Long considered unfilmable, much to the chagrin of Hollywood studios hoping to capitalize on its enduring popularity, Maurice Sendak’s 1963 children’s book Where the Wild Things Are is hardly plot-heavy. At 20 pages and 10 sentences in length, Sendak’s vision is communicated primarily through his handsome, evocative illustrations.
Now, after nearly two decades of false starts and delayed release dates, comes director Spike Jonze’s big-screen adaptation, fleshed out on the written page by Jonze, whose Being John Malkovich (1999) impressed Sendak, and Dave Eggers, author of the bestselling Pulitzer Prize finalist A Heartbreaking Work of Staggering Genius.
Were they tempted to take liberties with Sendak’s minimalist prose?
It was an inspired gamble. Julie Powell, then a low-level government employee in her late 20s and looking, as she put it, “to pull myself out of a tailspin of secretarial ennui,” embarked on a quest to follow all 524 recipes detailed in Julia Child’s epic 1961 cookbook, Mastering the Art of French Cooking, in the span of a single year. Powell chronicled her experiences in a candid, sharply written blog, and a culinary star was born.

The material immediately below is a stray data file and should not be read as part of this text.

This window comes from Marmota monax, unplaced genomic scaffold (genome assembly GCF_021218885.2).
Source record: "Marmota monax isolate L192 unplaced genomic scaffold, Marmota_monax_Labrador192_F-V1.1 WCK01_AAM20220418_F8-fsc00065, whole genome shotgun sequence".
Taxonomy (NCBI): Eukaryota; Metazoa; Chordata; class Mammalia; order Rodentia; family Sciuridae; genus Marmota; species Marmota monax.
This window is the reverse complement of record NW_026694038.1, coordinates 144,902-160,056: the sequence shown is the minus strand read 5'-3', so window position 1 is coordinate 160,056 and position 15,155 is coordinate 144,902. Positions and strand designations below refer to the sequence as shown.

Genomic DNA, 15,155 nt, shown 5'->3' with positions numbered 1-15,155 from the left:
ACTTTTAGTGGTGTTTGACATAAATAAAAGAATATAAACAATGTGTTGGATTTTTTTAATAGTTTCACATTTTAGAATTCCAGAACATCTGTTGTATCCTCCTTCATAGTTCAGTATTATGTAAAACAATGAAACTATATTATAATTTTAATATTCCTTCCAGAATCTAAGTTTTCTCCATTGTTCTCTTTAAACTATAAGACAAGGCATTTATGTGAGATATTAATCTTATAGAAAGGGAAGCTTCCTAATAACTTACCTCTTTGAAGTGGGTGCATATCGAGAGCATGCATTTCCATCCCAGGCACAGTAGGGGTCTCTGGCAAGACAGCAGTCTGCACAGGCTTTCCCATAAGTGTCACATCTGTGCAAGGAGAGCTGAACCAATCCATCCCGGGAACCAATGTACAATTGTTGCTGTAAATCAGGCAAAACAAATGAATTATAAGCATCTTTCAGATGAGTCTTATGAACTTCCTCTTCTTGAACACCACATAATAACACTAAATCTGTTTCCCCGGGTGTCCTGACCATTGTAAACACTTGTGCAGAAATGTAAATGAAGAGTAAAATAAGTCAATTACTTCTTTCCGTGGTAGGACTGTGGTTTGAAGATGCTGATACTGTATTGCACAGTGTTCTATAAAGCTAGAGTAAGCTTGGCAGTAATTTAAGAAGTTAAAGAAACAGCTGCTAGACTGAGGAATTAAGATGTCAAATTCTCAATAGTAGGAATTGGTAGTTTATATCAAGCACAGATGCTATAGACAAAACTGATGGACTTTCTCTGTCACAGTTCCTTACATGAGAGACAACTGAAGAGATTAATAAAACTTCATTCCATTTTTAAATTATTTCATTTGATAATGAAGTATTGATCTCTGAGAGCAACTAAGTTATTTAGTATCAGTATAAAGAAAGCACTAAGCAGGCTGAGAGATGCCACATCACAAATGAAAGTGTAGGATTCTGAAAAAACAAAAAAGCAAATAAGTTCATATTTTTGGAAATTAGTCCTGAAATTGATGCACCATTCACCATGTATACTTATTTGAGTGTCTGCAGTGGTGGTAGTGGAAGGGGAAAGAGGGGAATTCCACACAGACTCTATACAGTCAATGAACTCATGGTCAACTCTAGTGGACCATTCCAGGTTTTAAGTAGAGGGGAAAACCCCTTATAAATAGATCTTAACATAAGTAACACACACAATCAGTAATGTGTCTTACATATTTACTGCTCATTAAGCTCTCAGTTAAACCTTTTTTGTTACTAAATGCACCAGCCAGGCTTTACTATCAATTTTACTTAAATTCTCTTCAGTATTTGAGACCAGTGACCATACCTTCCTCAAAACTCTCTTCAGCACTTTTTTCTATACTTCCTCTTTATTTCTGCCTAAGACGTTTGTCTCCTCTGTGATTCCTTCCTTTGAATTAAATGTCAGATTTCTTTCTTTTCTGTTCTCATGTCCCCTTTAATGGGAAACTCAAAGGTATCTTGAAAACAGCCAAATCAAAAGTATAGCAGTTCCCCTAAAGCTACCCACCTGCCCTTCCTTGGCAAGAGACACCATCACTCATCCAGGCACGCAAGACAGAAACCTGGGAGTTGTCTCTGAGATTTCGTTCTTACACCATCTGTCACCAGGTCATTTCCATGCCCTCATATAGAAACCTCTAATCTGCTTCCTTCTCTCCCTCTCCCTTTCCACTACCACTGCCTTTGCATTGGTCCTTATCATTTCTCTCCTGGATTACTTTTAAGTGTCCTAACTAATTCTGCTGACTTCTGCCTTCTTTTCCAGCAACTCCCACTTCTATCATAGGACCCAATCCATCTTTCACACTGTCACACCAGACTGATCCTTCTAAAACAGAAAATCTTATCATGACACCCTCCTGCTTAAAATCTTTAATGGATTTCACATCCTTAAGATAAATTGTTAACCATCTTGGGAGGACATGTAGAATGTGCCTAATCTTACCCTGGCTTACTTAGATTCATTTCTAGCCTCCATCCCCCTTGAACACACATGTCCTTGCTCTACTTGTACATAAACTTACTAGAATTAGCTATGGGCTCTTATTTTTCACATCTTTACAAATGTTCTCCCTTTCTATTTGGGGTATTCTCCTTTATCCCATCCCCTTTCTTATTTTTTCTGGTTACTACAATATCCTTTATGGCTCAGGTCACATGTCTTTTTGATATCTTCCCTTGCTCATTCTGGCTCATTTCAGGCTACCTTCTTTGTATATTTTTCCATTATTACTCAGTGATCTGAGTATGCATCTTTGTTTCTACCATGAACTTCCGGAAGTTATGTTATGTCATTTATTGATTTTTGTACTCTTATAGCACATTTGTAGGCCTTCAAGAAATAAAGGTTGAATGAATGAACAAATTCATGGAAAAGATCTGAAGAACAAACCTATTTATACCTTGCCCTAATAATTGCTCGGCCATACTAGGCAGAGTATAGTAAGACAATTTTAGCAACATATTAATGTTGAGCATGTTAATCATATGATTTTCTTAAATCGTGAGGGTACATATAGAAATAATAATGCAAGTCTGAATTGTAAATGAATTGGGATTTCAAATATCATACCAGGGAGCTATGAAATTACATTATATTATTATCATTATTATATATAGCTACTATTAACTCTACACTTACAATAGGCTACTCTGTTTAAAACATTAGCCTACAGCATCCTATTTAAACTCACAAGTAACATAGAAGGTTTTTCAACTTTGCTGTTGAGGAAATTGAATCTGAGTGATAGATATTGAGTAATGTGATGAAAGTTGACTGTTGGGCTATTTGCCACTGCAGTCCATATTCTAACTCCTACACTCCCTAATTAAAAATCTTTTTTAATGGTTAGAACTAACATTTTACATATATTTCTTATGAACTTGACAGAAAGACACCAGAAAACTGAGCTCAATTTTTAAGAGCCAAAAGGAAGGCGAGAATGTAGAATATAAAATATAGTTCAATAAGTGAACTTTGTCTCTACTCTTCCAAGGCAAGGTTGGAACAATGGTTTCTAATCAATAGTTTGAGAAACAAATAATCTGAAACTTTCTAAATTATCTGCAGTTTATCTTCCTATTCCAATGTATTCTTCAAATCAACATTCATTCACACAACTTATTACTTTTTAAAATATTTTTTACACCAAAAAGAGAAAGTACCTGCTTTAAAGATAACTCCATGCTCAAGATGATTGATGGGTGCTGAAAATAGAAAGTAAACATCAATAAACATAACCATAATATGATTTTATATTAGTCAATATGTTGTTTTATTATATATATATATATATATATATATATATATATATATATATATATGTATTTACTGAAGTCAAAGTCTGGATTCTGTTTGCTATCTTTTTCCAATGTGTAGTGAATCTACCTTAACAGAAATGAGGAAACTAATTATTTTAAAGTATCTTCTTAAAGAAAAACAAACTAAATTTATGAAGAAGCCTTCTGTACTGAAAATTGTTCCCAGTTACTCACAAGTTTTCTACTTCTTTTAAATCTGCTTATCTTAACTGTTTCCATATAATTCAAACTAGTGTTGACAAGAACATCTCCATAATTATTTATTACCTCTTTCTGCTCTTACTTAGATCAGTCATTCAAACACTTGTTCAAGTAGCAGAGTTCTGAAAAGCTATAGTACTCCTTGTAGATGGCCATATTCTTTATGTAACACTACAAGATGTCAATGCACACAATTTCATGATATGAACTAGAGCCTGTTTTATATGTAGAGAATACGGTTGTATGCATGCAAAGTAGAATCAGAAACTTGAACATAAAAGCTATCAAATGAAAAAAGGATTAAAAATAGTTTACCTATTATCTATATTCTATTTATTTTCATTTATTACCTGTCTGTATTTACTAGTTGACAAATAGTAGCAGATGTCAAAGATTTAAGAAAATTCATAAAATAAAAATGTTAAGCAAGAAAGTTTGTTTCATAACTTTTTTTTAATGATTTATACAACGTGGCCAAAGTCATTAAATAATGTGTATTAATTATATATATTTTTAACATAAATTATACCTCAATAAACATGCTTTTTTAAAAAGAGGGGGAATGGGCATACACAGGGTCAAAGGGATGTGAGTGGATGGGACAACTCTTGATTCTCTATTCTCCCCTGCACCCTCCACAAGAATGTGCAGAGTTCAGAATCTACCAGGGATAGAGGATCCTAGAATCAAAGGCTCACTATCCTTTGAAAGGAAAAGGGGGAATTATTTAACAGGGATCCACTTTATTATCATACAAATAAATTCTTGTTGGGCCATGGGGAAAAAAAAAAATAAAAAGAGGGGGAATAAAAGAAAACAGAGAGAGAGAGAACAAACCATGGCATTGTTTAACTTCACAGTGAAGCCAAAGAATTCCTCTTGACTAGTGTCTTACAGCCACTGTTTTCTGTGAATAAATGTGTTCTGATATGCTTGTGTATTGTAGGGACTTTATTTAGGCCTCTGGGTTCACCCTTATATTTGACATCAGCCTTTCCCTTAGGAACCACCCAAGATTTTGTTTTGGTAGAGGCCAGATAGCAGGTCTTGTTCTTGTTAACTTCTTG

Duncan Jones wasn’t pleased with the state of contemporary science-fiction cinema. So he did something about it.
Best known as the son of music icon David Bowie, Jones, 38 – a.k.a. Zowie Bowie – has established himself as a director of high-concept commercials and low-budget music videos. Now, the College of Wooster graduate, who grew up filming Star Wars-inspired one-stop animation movies on an eight-millimeter camera with his father, has moved to the big screen with his impressively cerebral feature-length debut, Moon.